By PAM ZUBECK - THE GAZETTE
Updated: May 17, 2005 at 12:00 am
By PAM ZUBECK - THE GAZETTE •
Updated: May 17, 2005 at 12:00 am • Published: May 17, 2005
The Air Force’s top civilian needs to get involved in an investigation of religious bias claims at the Air Force Academy, a California congresswoman said Monday. Rep. Lois Capps said she plans to send a letter this week asking acting Air Force Secretary Michael Dominguez to ensure the...
You've reached your 4 FREE premium stories for this 30 day period*
The Air Force’s top civilian needs to get involved in an investigation of religious bias claims at the Air Force Academy, a California congresswoman said Monday.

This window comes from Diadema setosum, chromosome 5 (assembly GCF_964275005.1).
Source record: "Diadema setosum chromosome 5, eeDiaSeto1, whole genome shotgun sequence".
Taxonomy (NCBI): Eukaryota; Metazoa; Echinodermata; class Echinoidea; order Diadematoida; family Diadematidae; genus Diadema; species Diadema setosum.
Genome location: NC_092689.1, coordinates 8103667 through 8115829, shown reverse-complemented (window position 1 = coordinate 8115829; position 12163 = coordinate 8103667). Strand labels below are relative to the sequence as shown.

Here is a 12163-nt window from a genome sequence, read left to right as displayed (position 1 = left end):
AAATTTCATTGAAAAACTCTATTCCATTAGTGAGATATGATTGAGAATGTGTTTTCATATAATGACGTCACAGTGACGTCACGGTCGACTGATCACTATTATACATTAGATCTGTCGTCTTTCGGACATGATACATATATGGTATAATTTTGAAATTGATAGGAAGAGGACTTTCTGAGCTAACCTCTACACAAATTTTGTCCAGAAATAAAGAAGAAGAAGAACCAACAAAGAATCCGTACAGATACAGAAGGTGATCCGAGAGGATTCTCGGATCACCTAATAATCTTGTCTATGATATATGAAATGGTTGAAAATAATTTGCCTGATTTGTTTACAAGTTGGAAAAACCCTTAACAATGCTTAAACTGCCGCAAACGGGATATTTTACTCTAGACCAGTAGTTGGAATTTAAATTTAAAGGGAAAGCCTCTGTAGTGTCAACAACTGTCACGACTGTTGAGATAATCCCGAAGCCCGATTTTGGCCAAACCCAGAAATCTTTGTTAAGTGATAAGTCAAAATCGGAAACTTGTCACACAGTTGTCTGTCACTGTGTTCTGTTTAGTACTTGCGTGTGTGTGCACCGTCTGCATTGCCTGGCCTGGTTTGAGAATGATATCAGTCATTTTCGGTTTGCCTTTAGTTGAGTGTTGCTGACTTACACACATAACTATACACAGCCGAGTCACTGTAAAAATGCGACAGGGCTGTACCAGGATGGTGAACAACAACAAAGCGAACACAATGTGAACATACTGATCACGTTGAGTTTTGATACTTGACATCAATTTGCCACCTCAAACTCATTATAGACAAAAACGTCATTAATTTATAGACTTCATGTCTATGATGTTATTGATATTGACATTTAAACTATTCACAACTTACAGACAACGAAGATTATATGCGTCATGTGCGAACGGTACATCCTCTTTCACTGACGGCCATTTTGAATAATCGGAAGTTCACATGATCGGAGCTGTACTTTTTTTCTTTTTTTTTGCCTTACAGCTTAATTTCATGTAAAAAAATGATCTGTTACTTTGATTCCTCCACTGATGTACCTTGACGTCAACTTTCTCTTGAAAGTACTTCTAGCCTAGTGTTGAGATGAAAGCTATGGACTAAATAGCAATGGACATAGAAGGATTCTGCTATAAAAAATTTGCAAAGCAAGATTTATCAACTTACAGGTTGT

Rep. Lois Capps said she plans to send a letter this week asking acting Air Force Secretary Michael Dominguez to ensure the “legitimacy” of an investigation by a task force that was at the academy last week. Capps, a Democrat and daughter of a Lutheran minister, called the task force “a good first step,” but in the letter to Dominguez, she urges him to “take a direct role” in ensuring a “thorough and public” inquiry. She also seeks answers about a chaplain who criticized academy response to the claims and its religious diversity training and was dismissed from her executive officer job. Capps is trying to rally other House members to her call for an investigation of complaints that the academy favors and promotes evangelical Christianity. The religious bias claims arose more than a year ago after fliers were placed at every cadet’s dining spot promoting “The Passion of the Christ,” a movie depicting the final days and crucifixion of Jesus Christ. Since then, allegations have surfaced, including professors urging cadets to convert to evangelical Christianity, atheists made to march in “heathen flights,” and football coach Fisher DeBerry hanging a banner in the locker room proclaiming membership in “team Jesus Christ.” More than half the cadets said in a survey they’ve heard religious slurs and jokes. In March, the academy started 50-minute training sessions for cadets, staff and faculty, called Respecting the Spiritual Values of all People. They conclude this month. On April 28, Americans United for the Separation of Church and State threatened to sue, asserting that the academy is violating the Constitution’s ban on government establishment of religion. Five days later, the Air Force announced the task force’s formation, not- ing the service takes the allegations “very seriously” but later said the panel wasn’t unusual. Last week, Chaplain Capt. Melina Morton said she was removed May 4 as executive officer after promoting tolerance. The academy called the move routine because her boss, Chaplain Col. Michael Whittington, will retire in June. Capps’ letter to Dominguez said that if the allegations are true, “religious freedom is under assault at one of our premier institutes for training the Air Force officer corps.” Mikey Weinstein, a Jewish academy graduate who says his sons have been harassed as cadets at the academy because of their religious beliefs, commended Capps. He said a “very public” investigation is needed, noting the Air Force has refused to name task force members or their religious affiliations. Sen. Wayne Allard and Rep. Joel Hefley, Colorado Republicans and members of the academy’s oversight Board of Visitors disagreed that the Air Force isn’t doing enough. Allard, who two years ago demanded investigations of claims the academy mishandled sexual-assault reports, called the Air Force “proactive” on religious claims. Hefley said Capps’ push is “pure politics,” adding he’s confident the service will thoroughly investigate and “come up with a reasonable solution.” The Air Force issued a statement of its respect of all beliefs and the review. Officials refused to discuss the review or academy visit. CONTACT THE WRITER: 636-0238 or firstname.lastname@example.org